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YMMV / Styx

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  • Anvilicious: Kilroy Was Here, especially the 'Caught in the Act' video. At least JY and the Pannozzos seem to be enjoying what they may have thought of as Ham and Cheese..
    • Also, a lot of the songs on The Grand Illusion and Pieces of Eight.
  • Face of the Band: Many, many fans believe that the band just isn't the same without Dennis DeYoung
    • Glen Burtnik during Edge Of The Century. Just watch the video for "Love is the Ritual". The camera focuses on him more time than all of the other members combined.
  • Germans Love David Hasselhoff: The band is particularly popular in Puerto Rico for some reason.
  • Heartwarming Moments: The band's only US #1 single, "Babe", was originally written by Dennis DeYoung as a birthday present for his wife Suzanne. The band liked it and convinced Dennis to include it in the album Cornerstone.
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  • Hilarious in Hindsight: Just try listening to "Mr. Roboto" now, while disregarding the Bad Future rock opera's storyline, and considering the basic stifled-human-or-mindless-bot uncertainty it centers on. Then consider that, for all the singer's protests that they are human, the name revealed at the end became well-known as a graffiti tag, i.e. a generic alias. It's actually the perfect song for internet trolls!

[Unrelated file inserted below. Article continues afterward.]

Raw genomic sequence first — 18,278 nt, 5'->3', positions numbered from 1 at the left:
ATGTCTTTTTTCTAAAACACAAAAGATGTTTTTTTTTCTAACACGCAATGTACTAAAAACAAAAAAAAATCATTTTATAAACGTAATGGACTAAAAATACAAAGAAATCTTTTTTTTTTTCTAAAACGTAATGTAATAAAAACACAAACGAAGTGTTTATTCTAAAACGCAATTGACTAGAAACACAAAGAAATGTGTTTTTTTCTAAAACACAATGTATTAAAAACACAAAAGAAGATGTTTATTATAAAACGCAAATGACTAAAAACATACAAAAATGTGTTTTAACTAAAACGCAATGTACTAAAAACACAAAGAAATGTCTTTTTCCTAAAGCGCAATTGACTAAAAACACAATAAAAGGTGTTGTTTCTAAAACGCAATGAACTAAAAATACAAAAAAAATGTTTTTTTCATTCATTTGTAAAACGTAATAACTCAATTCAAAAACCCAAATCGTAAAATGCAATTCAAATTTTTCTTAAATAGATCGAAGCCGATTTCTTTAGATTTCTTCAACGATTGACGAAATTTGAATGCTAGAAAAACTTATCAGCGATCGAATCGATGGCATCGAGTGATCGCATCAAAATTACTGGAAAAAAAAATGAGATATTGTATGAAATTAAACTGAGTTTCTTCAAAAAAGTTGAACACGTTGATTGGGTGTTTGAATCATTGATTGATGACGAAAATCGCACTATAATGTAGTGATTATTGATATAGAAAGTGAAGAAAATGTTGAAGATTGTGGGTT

• Narm Charm: "Babe" is about as saccharine and soggy as a '70s soft rock song can sound, but damn if it's not still romantic as heck.
  • Signature Song: Usually comes down to a four-way split between "Come Sail Away," "Renegade," "Mr. Roboto," and "Blue Collar Man."
  • Tastes Like Diabetes: Cornerstone had "First Time", which the band (except for Dennis) considered even more saccharine than "Babe" (from the same album).
  • Tear Jerker: "Show Me The Way" on the Return to Paradise tour. At the end, an image of drummer John Panozzo, who had just died, came up on the screen. The caption read: "John Panozzo—Rockin' in Paradise," followed by his birth and death years.
    • "Babe" and "She Cares" can both be this, or Tears of Joy.
    • "Dear John" is a tearful requiem for John Panozzo. The band put away their mutual animosity to record this song shortly after their drummer's death due to a sudden and unexpected heart attack.
  • They Changed It, Now It Sucks!: Kilroy Was Here divided many fans, due to its more New Wave Music sound and to the point that said fans consider it a Creator Killer for them, though the lead single "Mr. Roboto" has a fair share of fans.


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